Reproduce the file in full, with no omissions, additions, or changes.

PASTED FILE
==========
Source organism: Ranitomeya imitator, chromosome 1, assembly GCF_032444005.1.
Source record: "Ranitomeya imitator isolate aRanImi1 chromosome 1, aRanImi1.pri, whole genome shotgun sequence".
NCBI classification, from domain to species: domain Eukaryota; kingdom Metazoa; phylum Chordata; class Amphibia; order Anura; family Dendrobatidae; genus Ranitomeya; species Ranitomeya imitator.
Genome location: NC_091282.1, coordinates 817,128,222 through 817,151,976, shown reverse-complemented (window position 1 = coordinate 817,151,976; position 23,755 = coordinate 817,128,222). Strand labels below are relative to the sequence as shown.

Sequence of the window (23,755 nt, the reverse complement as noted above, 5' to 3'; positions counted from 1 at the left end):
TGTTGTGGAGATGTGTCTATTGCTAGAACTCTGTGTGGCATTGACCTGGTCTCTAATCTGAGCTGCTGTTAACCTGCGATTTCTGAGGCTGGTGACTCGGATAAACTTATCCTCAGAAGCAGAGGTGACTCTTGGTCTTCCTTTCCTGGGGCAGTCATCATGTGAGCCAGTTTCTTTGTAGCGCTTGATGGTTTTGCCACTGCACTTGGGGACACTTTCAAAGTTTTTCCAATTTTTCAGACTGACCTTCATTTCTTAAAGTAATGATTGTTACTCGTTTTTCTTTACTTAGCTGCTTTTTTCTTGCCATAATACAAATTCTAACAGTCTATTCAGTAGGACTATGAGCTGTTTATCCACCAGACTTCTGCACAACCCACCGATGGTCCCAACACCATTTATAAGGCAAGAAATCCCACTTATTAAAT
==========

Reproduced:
Source organism: Ranitomeya imitator, chromosome 1, assembly GCF_032444005.1.
Source record: "Ranitomeya imitator isolate aRanImi1 chromosome 1, aRanImi1.pri, whole genome shotgun sequence".
NCBI classification, from domain to species: domain Eukaryota; kingdom Metazoa; phylum Chordata; class Amphibia; order Anura; family Dendrobatidae; genus Ranitomeya; species Ranitomeya imitator.
Genome location: NC_091282.1, coordinates 817,128,222 through 817,151,976, shown reverse-complemented (window position 1 = coordinate 817,151,976; position 23,755 = coordinate 817,128,222). Strand labels below are relative to the sequence as shown.

Sequence of the window (23,755 nt, the reverse complement as noted above, 5' to 3'; positions counted from 1 at the left end):
TGTTGTGGAGATGTGTCTATTGCTAGAACTCTGTGTGGCATTGACCTGGTCTCTAATCTGAGCTGCTGTTAACCTGCGATTTCTGAGGCTGGTGACTCGGATAAACTTATCCTCAGAAGCAGAGGTGACTCTTGGTCTTCCTTTCCTGGGGCAGTCATCATGTGAGCCAGTTTCTTTGTAGCGCTTGATGGTTTTGCCACTGCACTTGGGGACACTTTCAAAGTTTTTCCAATTTTTCAGACTGACCTTCATTTCTTAAAGTAATGATTGTTACTCGTTTTTCTTTACTTAGCTGCTTTTTTCTTGCCATAATACAAATTCTAACAGTCTATTCAGTAGGACTATGAGCTGTTTATCCACCAGACTTCTGCACAACCCACCGATGGTCCCAACACCATTTATAAGGCAAGAAATCCCACTTATTAAAT